Divorce and the Marital Home in Orange County California

By | September 5, 2012

One of the most troublesome issues in an Orange County divorce is what to do with the marital home.  For many divorcing couples the family residence represents the family’s life savings in the form of equity built up in the house.  Depending on the parties’ goals, there are many options to disposing of the community’s residence.  If the parties have minor children and it is feasible for one party to live there with the children, the divorcing couple might consider a delayed sale order, also called a Duke order, until the parties’ children reach a certain age or until a certain event happens.  For some people who are “upside down” on their mortgage and they are still hoping the market may recover enough to break even or turn a small profit, this might be an option to wait to sell the house a few years down the road.  So long as the mortgage is paid and there is no risk of default, it may be prudent.  It is a good idea to have contingency plans built into the judgment, just in case some unfortunate event puts the house at risk.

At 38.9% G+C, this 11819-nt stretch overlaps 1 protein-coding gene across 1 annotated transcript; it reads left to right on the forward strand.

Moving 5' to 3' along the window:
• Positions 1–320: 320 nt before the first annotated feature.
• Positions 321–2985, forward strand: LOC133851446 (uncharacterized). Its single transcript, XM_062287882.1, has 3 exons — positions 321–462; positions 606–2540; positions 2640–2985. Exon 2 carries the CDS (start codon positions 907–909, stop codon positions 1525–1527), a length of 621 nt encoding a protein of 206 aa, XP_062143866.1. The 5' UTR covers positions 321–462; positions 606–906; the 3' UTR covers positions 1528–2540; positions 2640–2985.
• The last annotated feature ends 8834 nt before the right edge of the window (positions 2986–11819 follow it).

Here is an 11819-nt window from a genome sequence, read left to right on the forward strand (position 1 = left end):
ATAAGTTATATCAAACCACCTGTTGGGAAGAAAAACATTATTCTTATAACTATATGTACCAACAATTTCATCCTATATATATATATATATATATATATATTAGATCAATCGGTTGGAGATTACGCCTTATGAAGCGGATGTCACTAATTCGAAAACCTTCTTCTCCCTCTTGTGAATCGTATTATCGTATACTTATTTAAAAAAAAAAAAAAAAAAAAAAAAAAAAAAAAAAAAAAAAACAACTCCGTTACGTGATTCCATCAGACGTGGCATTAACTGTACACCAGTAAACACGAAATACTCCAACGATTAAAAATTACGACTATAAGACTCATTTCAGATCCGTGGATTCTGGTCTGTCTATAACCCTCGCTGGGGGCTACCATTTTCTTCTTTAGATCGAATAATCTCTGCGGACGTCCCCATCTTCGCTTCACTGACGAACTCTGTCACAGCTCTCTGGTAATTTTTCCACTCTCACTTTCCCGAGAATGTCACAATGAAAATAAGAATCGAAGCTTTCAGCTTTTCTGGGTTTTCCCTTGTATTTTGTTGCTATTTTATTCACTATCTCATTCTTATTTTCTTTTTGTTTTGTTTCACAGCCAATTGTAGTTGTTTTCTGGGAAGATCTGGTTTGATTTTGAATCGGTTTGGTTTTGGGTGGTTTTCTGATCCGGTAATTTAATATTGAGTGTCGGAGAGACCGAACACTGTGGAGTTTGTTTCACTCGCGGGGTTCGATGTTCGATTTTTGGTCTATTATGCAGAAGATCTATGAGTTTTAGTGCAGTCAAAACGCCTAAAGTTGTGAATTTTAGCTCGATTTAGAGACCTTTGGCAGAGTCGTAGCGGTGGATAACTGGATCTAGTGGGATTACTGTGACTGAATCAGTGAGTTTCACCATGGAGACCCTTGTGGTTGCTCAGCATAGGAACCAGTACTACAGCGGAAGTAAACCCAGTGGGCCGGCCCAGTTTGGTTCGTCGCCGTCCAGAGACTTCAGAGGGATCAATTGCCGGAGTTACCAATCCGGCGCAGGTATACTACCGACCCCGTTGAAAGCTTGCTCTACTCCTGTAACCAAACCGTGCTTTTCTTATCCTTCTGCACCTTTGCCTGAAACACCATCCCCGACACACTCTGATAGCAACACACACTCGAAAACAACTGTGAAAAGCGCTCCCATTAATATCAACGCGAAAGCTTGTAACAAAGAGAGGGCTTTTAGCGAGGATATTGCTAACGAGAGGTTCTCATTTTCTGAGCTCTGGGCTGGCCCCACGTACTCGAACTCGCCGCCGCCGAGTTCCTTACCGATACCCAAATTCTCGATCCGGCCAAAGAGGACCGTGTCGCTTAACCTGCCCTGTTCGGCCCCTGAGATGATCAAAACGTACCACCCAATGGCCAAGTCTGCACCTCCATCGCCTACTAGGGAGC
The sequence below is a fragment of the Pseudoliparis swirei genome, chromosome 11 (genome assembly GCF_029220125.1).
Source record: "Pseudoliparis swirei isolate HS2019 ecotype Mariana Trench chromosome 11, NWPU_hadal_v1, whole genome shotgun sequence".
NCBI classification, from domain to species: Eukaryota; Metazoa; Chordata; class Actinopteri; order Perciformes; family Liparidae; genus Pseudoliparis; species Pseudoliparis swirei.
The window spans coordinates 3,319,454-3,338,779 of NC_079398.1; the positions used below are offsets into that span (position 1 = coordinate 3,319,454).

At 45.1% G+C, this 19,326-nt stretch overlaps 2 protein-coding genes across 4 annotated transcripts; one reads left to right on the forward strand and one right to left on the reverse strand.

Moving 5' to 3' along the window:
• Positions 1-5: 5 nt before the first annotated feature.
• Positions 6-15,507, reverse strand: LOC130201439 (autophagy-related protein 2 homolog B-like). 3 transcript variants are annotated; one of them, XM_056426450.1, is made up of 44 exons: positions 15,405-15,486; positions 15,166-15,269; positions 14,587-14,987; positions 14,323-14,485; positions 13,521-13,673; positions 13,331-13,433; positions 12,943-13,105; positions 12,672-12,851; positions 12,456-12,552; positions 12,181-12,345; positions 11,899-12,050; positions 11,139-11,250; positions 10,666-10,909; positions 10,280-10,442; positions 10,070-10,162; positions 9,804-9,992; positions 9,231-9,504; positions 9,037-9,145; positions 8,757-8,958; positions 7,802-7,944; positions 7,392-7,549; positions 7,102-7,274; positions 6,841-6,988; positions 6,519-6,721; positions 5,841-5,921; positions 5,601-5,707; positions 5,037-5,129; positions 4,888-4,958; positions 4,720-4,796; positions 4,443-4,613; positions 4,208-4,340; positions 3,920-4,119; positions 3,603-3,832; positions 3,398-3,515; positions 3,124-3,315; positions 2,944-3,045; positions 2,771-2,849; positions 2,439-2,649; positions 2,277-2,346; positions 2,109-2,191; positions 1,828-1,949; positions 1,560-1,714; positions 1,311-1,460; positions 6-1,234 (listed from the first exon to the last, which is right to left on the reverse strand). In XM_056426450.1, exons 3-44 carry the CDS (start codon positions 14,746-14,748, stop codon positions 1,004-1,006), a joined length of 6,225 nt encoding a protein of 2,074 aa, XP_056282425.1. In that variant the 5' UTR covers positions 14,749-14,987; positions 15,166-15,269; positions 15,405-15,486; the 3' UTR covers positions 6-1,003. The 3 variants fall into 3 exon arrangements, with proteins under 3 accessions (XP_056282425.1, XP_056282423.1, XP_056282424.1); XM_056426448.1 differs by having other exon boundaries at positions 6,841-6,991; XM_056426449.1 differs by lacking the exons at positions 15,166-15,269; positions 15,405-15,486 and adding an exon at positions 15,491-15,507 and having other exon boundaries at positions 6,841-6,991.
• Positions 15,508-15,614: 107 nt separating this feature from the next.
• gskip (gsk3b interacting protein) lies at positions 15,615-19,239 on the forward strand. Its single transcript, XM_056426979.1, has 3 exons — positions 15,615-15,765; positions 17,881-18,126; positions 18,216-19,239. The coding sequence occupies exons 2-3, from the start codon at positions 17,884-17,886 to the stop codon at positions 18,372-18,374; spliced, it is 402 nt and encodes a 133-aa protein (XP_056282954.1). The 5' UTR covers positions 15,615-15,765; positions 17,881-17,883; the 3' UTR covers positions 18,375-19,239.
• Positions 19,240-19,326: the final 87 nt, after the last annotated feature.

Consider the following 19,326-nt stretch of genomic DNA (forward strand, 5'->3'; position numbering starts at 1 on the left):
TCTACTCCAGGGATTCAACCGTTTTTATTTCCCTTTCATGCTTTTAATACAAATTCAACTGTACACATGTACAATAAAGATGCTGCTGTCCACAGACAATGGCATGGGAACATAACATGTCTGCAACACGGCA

If you and your spouse cannot get along very amicably over the time period necessary for a delayed sale, then there is little alternative to either one party buying the other out of his or her equity position or simply selling the residence and dividing the net proceeds from sale equitably, if there is any equity left, that is.  As is common these days, if your house has “negative equity,” you might consider a short sale or other method of leaving the house and, hopefully, the liability, behind you.  In certain instances loans on real estate may be “non-recourse” and allow the purchasers to walk away from a bad investment.  In these situations, it is a good idea to consult a real estate attorney before doing anything you may regret, fiscally speaking.  Many of the laws dealing with short sales of family residences are due to sunset in 2012, if you are considering such an option, you had best consult an attorney qualified to advise you.

As in any mediated divorce, your own ability to creatively problem solve is your best asset.  If you and your spouse can agree to cooperate with your real estate issues, and it is a financially feasible option, you can come up with almost any solution designed to maximize the benefit to everyone.